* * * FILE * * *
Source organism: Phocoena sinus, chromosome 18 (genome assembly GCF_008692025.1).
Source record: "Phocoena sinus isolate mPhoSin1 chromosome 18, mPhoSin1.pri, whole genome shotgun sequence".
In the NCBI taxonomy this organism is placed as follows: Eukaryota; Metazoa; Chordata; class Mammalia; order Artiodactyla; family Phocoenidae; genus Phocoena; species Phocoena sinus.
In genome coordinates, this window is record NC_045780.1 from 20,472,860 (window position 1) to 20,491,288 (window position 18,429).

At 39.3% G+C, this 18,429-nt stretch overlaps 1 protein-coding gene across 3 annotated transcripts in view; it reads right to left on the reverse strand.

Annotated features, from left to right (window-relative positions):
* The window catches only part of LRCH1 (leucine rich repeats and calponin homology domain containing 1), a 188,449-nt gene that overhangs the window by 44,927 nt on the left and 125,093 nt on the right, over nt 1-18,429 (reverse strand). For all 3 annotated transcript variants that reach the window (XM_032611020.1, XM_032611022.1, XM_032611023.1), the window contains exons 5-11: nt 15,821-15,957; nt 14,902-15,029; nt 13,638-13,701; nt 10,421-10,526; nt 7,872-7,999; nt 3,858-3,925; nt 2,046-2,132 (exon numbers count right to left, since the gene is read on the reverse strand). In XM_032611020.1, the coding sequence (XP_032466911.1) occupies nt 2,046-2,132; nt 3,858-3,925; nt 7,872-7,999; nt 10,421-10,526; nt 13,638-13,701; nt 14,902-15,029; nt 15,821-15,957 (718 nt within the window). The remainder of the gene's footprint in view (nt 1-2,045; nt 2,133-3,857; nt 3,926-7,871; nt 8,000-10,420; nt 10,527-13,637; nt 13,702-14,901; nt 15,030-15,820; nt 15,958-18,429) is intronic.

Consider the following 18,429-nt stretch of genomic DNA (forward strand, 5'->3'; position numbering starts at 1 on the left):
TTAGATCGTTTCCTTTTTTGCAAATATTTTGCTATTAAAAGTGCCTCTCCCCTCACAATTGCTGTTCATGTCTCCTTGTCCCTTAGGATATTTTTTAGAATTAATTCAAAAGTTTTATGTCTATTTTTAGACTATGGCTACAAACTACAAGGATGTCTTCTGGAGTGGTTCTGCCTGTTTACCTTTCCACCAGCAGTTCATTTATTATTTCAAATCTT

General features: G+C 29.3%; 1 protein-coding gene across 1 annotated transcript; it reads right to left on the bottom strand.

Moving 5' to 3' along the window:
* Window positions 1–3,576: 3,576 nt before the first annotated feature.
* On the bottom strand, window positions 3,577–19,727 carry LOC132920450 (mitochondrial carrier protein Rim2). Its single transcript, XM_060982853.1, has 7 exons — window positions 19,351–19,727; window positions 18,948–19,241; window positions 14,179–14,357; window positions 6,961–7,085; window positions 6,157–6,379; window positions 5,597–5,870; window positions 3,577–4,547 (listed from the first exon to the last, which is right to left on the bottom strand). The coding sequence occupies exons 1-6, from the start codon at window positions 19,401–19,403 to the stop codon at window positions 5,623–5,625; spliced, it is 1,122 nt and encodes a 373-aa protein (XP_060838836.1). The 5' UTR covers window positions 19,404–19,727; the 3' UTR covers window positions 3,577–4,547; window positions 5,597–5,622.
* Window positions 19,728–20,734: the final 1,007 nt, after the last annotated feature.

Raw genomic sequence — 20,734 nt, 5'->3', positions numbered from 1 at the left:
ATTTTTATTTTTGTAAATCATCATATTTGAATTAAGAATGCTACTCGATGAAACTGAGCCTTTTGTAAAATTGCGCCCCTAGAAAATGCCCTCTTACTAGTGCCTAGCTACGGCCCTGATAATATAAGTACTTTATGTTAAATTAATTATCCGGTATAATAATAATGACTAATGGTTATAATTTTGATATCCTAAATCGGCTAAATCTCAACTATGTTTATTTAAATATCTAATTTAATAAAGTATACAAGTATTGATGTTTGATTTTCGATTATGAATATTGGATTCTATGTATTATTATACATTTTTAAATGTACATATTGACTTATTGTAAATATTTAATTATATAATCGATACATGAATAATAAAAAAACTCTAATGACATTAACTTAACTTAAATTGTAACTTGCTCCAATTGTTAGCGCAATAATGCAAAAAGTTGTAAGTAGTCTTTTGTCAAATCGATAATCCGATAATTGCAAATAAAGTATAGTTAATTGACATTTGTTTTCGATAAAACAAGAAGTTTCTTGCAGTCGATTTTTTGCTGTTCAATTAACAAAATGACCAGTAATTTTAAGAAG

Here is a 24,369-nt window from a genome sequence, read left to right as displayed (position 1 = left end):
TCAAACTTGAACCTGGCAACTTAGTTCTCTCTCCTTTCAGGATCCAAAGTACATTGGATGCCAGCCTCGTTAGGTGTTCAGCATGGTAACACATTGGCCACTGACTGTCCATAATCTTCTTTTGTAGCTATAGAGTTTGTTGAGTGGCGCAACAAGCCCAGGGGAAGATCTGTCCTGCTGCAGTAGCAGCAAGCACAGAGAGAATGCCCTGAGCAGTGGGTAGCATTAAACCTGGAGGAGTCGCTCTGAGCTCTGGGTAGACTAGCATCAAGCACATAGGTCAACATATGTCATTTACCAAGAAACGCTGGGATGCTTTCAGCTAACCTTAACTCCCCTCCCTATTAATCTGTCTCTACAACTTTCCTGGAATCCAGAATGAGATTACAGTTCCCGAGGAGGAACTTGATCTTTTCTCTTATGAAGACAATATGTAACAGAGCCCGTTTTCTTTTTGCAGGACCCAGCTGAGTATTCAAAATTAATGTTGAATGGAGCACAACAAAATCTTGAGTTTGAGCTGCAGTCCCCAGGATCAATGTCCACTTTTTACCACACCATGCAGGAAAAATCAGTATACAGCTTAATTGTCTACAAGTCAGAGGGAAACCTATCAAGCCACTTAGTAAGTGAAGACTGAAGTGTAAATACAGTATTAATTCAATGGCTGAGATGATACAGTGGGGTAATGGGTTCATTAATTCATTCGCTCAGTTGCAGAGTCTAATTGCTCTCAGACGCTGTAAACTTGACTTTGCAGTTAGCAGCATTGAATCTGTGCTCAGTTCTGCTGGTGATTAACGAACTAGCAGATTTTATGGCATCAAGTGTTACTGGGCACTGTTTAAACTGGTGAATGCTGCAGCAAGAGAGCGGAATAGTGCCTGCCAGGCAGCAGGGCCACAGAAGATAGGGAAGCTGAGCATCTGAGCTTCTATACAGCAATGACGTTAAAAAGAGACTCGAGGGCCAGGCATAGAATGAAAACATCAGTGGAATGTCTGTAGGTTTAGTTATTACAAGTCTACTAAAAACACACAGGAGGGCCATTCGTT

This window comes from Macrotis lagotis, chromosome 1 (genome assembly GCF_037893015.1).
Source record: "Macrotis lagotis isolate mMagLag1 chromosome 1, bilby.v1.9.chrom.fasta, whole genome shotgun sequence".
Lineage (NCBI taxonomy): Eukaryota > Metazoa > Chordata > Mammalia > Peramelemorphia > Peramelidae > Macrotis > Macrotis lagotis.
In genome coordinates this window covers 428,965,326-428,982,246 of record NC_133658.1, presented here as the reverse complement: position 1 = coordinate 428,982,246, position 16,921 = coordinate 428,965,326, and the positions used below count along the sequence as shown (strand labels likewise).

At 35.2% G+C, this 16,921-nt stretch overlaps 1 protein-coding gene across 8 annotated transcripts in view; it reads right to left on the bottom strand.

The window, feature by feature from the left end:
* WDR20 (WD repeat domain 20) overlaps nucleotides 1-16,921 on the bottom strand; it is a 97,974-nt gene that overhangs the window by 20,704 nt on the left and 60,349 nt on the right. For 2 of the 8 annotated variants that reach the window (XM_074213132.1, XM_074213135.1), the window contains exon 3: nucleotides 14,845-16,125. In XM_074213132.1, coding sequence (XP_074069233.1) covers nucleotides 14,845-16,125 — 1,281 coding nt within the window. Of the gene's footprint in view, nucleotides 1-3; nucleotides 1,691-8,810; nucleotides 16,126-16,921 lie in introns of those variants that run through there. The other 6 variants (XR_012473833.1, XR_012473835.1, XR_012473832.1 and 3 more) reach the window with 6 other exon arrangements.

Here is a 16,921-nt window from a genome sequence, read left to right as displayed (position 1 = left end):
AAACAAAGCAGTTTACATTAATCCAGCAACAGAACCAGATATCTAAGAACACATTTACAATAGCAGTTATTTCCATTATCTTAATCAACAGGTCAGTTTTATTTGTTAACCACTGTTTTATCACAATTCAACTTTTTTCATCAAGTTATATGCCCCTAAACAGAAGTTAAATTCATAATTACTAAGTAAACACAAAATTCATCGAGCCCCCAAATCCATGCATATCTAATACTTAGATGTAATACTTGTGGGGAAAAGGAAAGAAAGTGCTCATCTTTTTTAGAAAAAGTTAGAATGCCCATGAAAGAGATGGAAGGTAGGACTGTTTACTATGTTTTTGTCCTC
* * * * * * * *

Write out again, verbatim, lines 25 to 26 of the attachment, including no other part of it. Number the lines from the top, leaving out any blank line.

* WDR20 (WD repeat domain 20) overlaps nucleotides 1-16,921 on the bottom strand; it is a 97,974-nt gene that overhangs the window by 20,704 nt on the left and 60,349 nt on the right. For 2 of the 8 annotated variants that reach the window (XM_074213132.1, XM_074213135.1), the window contains exon 3: nucleotides 14,845-16,125. In XM_074213132.1, coding sequence (XP_074069233.1) covers nucleotides 14,845-16,125 — 1,281 coding nt within the window. Of the gene's footprint in view, nucleotides 1-3; nucleotides 1,691-8,810; nucleotides 16,126-16,921 lie in introns of those variants that run through there. The other 6 variants (XR_012473833.1, XR_012473835.1, XR_012473832.1 and 3 more) reach the window with 6 other exon arrangements.

Here is a 16,921-nt window from a genome sequence, read left to right as displayed (position 1 = left end):